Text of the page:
The government of Tanzania wants its shares of Airtel back, because according to a probe ordered by President John Magufuli, the sale of the shares was not legal.
Government says”…there were irregularities in switching the shares of Tanzania Telecommunications Company Limited (TTCL) to Airtel in 2001 when the firm was operating as Celtel Tanzania…” and it is these shares that the government wants back.
Bharti Airtel maintains that it did no wrong and the sale and purchase of the shares was legal and followed all regulations and procedures.
Nonetheless, the firm has this week requested a seat down with the government to iron out creases surrounding the company’s share acquisition from Zain, a Kuwait based Mobile Telecommunications Co.
The two parties met at the start of the week and it is expected that Bharti Airtel attempted to impress upon the government the legality of the eight years old deal.
The deal has come to question following a probe into the transaction ordered by President John Magufuli. The results of the probe revealed that some 60 percent of the company’s stake was transferred illegally.
Despite Bharti Airtel maintaining that “…the deal was in full compliance and followed all approvals from the government…” this week, the firm was inclined to call for talks with the government.
The government responded in kind saying, “…the negotiations are aimed at reaching an agreement between both parties and strengthening the communication sector in Tanzania.”
At the sit down, the government team was headed by Minister of Constitution and Legal affairs Professor Palamagamba Kabudi and the Bharti Airtel team was is led by the company’s head of legal department Mukesh Bhavnani.
Outcome of the talks have not been made public as yet but the two parties are expected to reach an amicable resolution.
Back in January of this year, a government initiated probe raised questions as to the legality of the share sells of Airtel Tanzania.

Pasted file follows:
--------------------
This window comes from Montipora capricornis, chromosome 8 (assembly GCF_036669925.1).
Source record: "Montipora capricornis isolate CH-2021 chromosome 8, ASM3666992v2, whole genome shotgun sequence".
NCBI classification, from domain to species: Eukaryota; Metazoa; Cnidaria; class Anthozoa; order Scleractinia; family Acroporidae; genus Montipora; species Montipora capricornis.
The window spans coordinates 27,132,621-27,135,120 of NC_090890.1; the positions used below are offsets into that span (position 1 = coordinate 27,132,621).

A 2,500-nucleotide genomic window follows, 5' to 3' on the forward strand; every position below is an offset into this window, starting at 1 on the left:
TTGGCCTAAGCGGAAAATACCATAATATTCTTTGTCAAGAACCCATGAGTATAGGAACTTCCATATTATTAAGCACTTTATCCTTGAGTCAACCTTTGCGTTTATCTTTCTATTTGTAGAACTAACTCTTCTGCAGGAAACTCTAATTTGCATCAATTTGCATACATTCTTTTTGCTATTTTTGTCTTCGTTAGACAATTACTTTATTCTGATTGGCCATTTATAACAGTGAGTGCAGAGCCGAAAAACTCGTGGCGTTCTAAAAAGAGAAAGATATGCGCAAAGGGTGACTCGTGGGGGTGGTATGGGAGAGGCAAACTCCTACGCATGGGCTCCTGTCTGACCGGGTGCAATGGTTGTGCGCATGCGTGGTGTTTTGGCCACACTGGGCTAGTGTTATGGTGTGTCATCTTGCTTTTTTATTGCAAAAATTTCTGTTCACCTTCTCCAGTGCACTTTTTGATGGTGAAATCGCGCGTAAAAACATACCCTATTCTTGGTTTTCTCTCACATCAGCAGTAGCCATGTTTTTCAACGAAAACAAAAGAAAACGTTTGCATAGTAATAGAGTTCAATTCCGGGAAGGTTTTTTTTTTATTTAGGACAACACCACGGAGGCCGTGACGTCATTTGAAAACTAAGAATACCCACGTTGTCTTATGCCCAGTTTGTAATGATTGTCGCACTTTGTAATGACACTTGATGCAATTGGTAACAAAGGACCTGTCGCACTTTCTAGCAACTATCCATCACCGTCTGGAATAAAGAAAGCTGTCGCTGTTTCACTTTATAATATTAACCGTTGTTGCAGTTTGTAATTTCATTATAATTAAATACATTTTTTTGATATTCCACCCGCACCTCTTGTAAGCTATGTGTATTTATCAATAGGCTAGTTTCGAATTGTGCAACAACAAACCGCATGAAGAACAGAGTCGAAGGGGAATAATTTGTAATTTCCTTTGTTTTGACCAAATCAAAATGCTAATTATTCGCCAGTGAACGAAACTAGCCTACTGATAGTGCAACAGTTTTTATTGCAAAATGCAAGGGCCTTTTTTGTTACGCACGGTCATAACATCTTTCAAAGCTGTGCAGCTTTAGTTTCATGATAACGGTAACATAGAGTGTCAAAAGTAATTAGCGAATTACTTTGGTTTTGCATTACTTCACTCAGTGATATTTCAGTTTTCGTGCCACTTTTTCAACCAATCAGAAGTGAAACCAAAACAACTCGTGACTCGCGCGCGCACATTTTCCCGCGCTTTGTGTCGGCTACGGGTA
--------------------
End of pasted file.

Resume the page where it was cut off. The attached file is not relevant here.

The investigation discovered that the initial privatization of the company had dire irregularities that robbed the country of huge sums of money over the cause of the last eight years.
According to a statement from the President’s office, the deal “broke the law, regulations and procedure,” and “…what we saw was very dirty and terrible. In short, our country was conned and a lot of money was lost.”
This week’s media reports by Bloomberg quote an emailed Bharti Airtel statement that says; “We are requesting the honorable finance minister to share with us the specific findings or concerns so we can respond with facts from the records of the company.”
Further, “…we intend to work closely with the government of Tanzania and will take all steps necessary to resolve any doubts or concerns to the satisfaction of the government of Tanzania and all of the other stakeholders.”
Bharti Airtel’s ‘Misty’ Acquisition of Zain’s African Operations
As reported by Reuters in 2010, a USD 9 billion deal saw India’s Bharti Airtel complete acquisition of 15 of Kuwait’s Zain Group telecommunication operations across Africa. With that deal, the Indian firm became the world’s fifth biggest cellphone company by count of subscribers.
In Tanzania, Zain came into the picture three years earlier in 2007 when it acquired Celtel’s Parent Company MTC Group and seized its 35 percent shares in Tanzania Telecommunications Company Limited (TTCL).
With the deal closed, it was now Tanzania’s turn and according to Lusaka Times, the government announced that it will retain 40 percent stake in Zain Tanzania and further receive some USD 11.2 million following the sale of the company to Bharti Airtel.